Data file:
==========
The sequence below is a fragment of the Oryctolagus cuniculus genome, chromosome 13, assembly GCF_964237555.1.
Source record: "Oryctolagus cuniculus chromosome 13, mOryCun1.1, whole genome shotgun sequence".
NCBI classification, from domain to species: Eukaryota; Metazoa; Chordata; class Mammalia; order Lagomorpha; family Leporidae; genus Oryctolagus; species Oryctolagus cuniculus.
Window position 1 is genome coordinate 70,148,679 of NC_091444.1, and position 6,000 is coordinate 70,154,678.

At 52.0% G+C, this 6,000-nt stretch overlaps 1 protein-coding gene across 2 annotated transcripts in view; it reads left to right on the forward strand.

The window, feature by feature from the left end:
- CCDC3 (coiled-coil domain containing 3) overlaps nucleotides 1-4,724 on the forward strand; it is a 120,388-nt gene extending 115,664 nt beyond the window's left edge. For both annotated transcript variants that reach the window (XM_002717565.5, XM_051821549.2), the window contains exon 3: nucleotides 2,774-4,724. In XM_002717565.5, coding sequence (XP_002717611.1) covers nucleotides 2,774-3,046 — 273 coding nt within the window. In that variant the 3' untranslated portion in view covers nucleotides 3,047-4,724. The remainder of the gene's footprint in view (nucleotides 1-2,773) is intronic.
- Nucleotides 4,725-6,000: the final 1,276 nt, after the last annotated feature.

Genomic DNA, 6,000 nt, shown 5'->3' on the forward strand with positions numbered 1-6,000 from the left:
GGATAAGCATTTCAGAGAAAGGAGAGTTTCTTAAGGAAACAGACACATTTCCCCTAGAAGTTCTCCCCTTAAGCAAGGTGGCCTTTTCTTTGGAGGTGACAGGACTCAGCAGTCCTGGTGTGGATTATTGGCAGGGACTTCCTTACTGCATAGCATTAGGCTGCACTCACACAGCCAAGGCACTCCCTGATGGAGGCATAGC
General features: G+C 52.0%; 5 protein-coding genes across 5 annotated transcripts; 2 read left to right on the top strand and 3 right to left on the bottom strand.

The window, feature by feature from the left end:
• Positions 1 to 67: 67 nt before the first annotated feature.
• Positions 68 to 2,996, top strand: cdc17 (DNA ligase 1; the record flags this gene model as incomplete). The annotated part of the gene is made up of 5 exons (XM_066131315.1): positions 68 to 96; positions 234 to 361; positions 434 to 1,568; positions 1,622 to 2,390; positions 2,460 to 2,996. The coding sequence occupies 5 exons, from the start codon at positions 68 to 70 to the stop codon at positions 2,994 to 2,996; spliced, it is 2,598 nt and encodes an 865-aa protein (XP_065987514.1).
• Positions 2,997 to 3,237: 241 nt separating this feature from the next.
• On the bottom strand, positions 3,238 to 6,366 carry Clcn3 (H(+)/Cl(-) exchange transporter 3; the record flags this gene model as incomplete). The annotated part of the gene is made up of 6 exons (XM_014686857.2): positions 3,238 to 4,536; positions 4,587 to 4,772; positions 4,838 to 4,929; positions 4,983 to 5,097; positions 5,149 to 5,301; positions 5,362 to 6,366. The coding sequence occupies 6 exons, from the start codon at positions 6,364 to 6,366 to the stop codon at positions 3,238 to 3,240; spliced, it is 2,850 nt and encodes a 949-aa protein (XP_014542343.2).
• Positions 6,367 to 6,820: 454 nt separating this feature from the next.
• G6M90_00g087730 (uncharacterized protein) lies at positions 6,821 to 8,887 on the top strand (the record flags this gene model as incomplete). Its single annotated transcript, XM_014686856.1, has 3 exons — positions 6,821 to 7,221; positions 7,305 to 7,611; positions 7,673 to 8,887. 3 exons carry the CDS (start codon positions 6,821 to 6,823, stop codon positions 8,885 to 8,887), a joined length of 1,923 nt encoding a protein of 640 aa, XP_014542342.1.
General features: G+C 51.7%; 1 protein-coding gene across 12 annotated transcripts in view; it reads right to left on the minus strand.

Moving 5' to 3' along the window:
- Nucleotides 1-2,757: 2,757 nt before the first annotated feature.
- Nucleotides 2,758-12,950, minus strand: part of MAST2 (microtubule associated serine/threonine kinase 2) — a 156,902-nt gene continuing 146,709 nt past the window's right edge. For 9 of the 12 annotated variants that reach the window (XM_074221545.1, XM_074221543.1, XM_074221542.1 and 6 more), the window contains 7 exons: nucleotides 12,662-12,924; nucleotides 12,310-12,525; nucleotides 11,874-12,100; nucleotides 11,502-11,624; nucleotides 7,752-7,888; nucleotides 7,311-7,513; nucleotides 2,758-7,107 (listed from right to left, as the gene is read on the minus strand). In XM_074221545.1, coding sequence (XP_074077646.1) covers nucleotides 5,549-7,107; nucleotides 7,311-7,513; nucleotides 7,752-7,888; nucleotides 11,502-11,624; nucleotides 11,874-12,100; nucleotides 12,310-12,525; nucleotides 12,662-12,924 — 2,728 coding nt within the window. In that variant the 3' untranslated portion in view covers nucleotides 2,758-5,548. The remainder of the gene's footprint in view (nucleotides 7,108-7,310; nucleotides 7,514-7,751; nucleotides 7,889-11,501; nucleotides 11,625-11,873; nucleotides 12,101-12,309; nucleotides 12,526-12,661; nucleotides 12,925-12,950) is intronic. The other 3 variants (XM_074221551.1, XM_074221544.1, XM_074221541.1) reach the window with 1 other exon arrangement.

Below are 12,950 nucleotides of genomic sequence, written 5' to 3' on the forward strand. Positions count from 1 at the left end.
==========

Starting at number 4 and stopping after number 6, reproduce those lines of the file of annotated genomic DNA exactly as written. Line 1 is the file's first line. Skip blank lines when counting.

Window position 1 is genome coordinate 70,148,679 of NC_091444.1, and position 6,000 is coordinate 70,154,678.

At 52.0% G+C, this 6,000-nt stretch overlaps 1 protein-coding gene across 2 annotated transcripts in view; it reads left to right on the forward strand.

The window, feature by feature from the left end: